Back in 1960, the Republic of Congo (which is now the Democratic Republic of Congo), declared its full independence from Belgium and had the first prime minister that was ever democratically elected: Patrice Lumumba.
Right after he started his attributions, President Joseph Kasavubu forced him out of office, because of a Belgian military invasion. Worried that the events would only provide fertile ground for a Soviet incursion, the CIA actually encouraged and assisted various attempts to kill Lumumba, as they thought Lumumba was a communist leader, just like Castro.
The CIA eventually facilitated Lumbumba’s capture in 1960 and assassination in 1961. The action did nothing but precipitate the Congo Crisis, which is known as a period in which military leader Mobutu Sese Seko consolidated his power in the country. Mobutu became a dictator who ruled until 1997.
1963: South Vietnam
The Pentagon Papers are LOADED with damning revelations about America’s war in Vietnam, which caused no less than a huge sensation when The New York Times published them back in 1971.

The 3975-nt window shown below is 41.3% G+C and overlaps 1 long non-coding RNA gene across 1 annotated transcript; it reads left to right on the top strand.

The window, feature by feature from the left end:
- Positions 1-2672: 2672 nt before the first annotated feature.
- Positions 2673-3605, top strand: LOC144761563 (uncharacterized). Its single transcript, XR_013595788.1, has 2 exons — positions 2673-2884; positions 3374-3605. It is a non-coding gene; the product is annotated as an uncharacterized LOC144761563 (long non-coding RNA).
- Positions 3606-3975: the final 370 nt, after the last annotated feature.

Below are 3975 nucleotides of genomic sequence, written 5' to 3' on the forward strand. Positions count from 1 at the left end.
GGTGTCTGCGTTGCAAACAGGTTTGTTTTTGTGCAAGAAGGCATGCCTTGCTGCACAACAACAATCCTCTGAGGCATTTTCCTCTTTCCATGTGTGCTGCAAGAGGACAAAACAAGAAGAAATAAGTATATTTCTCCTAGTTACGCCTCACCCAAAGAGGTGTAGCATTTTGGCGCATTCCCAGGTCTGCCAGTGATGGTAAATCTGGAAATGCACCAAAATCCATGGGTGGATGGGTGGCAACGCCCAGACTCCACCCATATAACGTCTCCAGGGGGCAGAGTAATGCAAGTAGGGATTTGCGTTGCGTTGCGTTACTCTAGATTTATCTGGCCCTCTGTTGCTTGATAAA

One revelation was based on the fact that the CIA had funded and even encouraged the 1963 coup against the president of South Vietnam, Ngo Dinh Diem, and later his assassination, too.
In 1963, the United States had already sent thousands of American soldiers to Vietnam. They were there to fight the northern communist government, which was led by Ho Chi Minh.
At first, the U.S. was with Diem, because he was against the north. Even so, Diem strongly persecuted the Buddhists, which made him an extremely unpopular ruler, leading the Kennedy administration to doubt whether Diem was really capable or not to win the war.
The coup and later his assassination occurred in early November 1963, only a few weeks before Kennedy’s assassination.
When Chile chose the socialist leader Salvador Allende as president in 1970, U.S. President Richard Nixon initially wanted to block him from taking office, or at least to plan a coup for him right after he took the office.
The CIA started, on Nixon’s orders, supporting all kinds of Chilean groups that were plotting to overthrow the new president. In 1973, military leader Augusto Pinochet decided to stage a coup that was meant to throw Allende from office.
Pinochet took the dictatorship the next year, ruling as Chile’s president until 1990. However, whether the CIA was directly involved in Pinochet’s actions is still debatable.